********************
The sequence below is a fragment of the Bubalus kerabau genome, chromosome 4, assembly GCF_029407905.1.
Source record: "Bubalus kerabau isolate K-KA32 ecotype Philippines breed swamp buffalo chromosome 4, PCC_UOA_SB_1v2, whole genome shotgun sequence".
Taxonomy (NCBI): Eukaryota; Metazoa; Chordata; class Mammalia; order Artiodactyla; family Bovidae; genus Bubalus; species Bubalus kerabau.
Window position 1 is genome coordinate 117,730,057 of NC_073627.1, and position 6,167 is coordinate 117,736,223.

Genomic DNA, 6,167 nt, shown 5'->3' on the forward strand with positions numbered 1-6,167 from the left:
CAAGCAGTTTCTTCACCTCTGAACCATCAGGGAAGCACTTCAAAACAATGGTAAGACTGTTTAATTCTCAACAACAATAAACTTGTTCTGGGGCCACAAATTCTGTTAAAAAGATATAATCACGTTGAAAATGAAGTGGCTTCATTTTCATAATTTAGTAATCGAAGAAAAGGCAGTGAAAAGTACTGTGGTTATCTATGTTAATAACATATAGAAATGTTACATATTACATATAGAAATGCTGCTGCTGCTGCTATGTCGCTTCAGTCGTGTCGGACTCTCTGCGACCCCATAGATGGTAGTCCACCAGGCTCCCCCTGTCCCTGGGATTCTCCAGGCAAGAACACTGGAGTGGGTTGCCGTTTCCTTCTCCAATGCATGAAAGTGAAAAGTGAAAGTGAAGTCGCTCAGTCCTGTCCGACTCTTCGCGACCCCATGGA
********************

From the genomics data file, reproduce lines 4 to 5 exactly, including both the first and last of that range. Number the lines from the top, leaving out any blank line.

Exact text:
Window position 1 is genome coordinate 117,730,057 of NC_073627.1, and position 6,167 is coordinate 117,736,223.

Genomic DNA, 6,167 nt, shown 5'->3' on the forward strand with positions numbered 1-6,167 from the left: